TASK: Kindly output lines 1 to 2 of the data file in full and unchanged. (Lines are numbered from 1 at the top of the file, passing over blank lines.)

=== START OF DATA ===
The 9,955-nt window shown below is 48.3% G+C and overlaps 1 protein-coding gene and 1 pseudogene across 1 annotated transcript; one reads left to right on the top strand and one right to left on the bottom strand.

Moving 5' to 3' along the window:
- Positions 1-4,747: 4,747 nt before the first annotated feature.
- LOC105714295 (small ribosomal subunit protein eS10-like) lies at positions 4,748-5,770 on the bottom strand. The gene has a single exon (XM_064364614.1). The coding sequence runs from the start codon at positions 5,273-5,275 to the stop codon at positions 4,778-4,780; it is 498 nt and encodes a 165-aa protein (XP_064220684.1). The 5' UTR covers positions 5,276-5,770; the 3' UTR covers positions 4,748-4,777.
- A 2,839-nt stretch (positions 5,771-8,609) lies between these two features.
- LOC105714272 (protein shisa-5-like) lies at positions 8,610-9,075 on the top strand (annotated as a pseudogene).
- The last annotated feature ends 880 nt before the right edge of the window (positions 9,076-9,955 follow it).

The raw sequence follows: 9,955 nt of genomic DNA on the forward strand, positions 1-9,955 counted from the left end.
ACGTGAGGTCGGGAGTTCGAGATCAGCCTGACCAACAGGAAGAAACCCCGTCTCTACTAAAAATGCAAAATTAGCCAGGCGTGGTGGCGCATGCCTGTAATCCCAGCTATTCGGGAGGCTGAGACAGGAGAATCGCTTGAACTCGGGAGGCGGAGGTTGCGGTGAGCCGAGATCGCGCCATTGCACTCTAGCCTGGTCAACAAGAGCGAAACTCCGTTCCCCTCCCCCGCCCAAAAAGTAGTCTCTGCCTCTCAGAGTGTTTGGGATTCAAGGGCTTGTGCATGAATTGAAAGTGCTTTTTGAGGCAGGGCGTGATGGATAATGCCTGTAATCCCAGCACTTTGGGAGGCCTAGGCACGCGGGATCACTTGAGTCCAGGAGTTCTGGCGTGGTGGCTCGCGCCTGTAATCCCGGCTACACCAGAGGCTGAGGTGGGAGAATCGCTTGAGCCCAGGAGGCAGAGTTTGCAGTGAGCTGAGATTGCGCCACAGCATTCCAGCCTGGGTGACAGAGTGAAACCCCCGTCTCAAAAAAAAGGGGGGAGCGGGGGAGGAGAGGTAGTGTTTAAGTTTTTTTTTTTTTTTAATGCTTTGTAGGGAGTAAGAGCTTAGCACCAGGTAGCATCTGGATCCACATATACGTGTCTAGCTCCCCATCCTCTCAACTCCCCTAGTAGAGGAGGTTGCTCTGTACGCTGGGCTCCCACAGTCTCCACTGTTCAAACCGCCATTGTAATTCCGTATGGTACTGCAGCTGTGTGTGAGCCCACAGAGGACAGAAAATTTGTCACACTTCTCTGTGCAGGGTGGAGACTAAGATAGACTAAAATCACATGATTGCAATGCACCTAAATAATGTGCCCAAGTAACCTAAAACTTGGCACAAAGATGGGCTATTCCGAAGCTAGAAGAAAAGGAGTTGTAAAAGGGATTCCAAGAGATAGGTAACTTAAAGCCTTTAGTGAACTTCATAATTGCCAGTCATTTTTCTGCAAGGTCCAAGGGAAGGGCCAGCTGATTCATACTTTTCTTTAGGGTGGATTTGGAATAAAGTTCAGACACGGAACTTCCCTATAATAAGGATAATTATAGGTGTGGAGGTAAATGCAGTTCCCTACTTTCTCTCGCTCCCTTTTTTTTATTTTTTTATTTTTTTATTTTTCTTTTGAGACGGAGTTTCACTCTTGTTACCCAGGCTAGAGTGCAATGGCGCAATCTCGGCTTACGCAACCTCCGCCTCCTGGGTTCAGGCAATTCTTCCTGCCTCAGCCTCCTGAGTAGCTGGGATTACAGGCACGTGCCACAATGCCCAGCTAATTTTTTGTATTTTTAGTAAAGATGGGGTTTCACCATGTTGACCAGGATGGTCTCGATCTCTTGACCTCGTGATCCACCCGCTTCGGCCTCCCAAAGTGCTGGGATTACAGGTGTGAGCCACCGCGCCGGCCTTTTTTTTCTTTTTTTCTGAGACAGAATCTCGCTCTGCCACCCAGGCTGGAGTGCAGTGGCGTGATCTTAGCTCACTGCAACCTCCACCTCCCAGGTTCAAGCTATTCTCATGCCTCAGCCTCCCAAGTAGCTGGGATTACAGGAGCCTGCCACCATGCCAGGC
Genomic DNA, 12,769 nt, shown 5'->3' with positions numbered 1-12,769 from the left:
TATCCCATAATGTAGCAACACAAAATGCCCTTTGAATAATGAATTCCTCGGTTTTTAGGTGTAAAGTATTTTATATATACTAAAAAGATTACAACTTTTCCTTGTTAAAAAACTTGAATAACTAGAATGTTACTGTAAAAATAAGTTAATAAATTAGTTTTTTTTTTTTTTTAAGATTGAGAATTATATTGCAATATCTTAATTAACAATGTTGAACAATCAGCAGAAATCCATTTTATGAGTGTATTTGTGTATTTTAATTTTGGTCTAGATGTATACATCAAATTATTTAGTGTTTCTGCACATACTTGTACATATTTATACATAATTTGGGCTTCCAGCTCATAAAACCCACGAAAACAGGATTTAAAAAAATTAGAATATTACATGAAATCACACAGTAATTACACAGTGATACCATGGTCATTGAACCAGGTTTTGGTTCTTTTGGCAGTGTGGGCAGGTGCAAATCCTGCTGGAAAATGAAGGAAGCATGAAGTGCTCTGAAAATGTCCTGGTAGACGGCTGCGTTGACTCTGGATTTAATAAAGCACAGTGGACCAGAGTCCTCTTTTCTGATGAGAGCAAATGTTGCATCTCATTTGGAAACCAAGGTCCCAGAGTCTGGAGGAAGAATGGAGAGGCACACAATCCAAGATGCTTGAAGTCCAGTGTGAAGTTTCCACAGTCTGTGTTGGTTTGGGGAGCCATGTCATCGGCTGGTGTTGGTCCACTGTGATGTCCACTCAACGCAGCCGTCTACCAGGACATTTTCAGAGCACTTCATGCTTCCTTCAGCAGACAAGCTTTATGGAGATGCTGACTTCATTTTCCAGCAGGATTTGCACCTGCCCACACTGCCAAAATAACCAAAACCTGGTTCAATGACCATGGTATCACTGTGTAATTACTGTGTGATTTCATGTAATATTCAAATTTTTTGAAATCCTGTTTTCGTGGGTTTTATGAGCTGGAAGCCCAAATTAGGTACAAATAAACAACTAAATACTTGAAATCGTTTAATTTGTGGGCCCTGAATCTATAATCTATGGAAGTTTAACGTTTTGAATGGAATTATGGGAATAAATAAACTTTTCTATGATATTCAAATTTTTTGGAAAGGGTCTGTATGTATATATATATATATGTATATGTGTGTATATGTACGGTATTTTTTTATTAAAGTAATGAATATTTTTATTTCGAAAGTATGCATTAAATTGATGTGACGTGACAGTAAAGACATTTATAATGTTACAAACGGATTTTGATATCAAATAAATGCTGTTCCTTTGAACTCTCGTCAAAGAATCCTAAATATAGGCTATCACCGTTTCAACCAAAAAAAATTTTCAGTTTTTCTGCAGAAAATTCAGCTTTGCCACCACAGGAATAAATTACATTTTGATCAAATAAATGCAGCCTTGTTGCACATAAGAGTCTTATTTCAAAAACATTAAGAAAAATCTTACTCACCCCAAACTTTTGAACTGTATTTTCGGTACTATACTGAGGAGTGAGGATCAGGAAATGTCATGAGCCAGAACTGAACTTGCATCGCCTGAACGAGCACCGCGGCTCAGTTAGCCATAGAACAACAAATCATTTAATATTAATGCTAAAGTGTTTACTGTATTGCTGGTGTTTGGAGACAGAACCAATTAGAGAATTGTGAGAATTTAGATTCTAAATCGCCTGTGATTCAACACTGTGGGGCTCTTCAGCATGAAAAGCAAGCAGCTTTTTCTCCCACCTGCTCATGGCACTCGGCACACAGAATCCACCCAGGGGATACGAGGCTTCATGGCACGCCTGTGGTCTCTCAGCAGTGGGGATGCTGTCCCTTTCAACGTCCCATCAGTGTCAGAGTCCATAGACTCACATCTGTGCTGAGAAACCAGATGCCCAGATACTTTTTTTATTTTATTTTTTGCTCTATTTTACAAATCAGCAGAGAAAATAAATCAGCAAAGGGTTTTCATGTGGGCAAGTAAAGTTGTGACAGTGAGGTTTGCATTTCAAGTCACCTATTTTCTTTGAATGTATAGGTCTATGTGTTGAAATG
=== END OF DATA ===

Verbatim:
The 9,955-nt window shown below is 48.3% G+C and overlaps 1 protein-coding gene and 1 pseudogene across 1 annotated transcript; one reads left to right on the top strand and one right to left on the bottom strand.

Moving 5' to 3' along the window: